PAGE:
So I’m encouraged that we’re doing it. I look forward to seeing what they offer us, by way of recommendations, as they solicit the suggestions and comments of our members.
Head: Is there anything that we didn’t ask and that you would like to add to the interview?
Grey: I think that it’s important, Allan, that we recognize the tremendous professionalism of our staff at the ABA and of bar staff at the state and local level. I think the ABA is one of the luckiest professional associations in the world to have the staff that we have. And I think that is true at the state and local levels as well.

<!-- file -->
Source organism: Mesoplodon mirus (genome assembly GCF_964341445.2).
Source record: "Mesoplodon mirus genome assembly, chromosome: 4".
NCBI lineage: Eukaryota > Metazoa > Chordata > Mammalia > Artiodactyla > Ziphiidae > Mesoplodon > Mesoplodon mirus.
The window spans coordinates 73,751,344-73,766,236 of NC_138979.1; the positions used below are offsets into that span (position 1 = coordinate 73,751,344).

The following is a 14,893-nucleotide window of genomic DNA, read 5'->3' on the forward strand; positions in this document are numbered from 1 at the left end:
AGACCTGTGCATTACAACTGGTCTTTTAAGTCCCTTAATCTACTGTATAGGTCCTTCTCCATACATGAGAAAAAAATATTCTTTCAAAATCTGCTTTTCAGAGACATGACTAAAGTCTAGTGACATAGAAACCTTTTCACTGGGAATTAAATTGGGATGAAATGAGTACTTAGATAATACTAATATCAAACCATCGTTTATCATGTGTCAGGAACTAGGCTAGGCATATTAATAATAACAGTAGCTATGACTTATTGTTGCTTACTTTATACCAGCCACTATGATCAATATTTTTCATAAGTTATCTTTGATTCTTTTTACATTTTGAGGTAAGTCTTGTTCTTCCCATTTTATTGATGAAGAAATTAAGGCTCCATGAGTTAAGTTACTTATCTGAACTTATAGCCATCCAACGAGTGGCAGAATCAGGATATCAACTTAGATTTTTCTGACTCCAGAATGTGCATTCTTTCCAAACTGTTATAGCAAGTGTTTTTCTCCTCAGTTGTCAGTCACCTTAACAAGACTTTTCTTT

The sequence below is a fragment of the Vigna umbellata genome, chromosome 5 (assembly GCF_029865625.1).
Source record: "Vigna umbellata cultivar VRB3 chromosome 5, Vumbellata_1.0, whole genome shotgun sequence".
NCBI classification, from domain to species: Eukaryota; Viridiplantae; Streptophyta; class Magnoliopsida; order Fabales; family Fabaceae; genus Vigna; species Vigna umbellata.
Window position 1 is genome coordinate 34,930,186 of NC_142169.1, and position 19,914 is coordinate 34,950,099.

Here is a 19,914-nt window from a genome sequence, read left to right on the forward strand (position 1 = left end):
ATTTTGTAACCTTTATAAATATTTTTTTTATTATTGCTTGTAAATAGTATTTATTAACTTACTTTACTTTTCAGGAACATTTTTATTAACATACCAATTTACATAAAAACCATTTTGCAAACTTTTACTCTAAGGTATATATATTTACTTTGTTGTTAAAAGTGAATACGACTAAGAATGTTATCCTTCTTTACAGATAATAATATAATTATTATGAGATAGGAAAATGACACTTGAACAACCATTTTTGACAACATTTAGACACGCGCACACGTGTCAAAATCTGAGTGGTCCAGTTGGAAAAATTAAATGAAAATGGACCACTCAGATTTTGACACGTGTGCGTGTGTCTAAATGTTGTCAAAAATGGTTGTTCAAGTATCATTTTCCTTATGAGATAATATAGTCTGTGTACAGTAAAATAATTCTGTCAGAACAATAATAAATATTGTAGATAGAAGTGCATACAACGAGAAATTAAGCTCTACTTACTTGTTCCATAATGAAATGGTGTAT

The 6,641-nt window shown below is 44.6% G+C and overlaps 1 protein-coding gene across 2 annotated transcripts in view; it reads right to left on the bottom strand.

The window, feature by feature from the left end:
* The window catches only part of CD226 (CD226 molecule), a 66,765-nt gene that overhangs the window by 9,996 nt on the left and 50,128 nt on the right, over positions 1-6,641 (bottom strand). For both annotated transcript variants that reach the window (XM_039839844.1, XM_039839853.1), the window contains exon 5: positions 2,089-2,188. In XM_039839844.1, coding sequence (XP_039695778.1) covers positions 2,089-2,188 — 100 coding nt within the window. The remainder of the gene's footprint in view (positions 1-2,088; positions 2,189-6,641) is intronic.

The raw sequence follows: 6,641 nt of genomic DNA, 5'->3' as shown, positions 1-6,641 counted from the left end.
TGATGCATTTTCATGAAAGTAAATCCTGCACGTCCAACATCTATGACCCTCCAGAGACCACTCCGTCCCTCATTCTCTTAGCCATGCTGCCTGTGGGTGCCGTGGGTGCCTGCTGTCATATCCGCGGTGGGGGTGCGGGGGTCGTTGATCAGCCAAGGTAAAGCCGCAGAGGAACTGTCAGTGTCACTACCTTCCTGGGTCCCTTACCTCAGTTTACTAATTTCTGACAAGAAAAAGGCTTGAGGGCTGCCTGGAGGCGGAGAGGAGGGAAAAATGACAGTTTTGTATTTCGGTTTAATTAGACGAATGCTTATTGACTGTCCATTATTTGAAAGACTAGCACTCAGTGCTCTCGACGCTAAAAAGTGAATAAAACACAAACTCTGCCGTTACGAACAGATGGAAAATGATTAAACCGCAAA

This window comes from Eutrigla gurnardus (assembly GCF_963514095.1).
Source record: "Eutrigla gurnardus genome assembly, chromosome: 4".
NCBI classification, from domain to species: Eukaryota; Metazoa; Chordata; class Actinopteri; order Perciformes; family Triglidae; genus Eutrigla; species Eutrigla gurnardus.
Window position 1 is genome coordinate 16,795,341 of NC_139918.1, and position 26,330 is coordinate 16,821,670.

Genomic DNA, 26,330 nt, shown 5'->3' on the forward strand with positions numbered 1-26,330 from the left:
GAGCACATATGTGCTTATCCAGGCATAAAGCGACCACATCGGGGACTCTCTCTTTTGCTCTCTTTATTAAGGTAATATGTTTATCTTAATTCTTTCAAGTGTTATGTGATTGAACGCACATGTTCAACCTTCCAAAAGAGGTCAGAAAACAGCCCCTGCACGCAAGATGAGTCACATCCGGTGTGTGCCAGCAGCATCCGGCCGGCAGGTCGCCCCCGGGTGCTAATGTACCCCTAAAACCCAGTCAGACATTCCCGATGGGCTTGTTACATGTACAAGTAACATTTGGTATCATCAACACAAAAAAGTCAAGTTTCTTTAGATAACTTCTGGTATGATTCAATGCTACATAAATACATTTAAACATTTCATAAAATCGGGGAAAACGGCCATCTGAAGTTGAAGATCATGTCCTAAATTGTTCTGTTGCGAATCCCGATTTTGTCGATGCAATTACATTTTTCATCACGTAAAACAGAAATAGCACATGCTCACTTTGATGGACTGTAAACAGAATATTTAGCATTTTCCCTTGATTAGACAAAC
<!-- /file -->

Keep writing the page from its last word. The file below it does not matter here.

As I have traveled around the country, I have been most impressed by the excitement that I see in the relationship between the volunteer leadership and professional staff of the ABA. And in the opportunity that I’ve had to participate in state and local activities, the energy that I see between volunteers and professional staff has been energizing to me and has given me a sense of confidence that the profession is in good hands and that we will get the job done. Whatever it is that we’re asked to do, we will meet the challenge.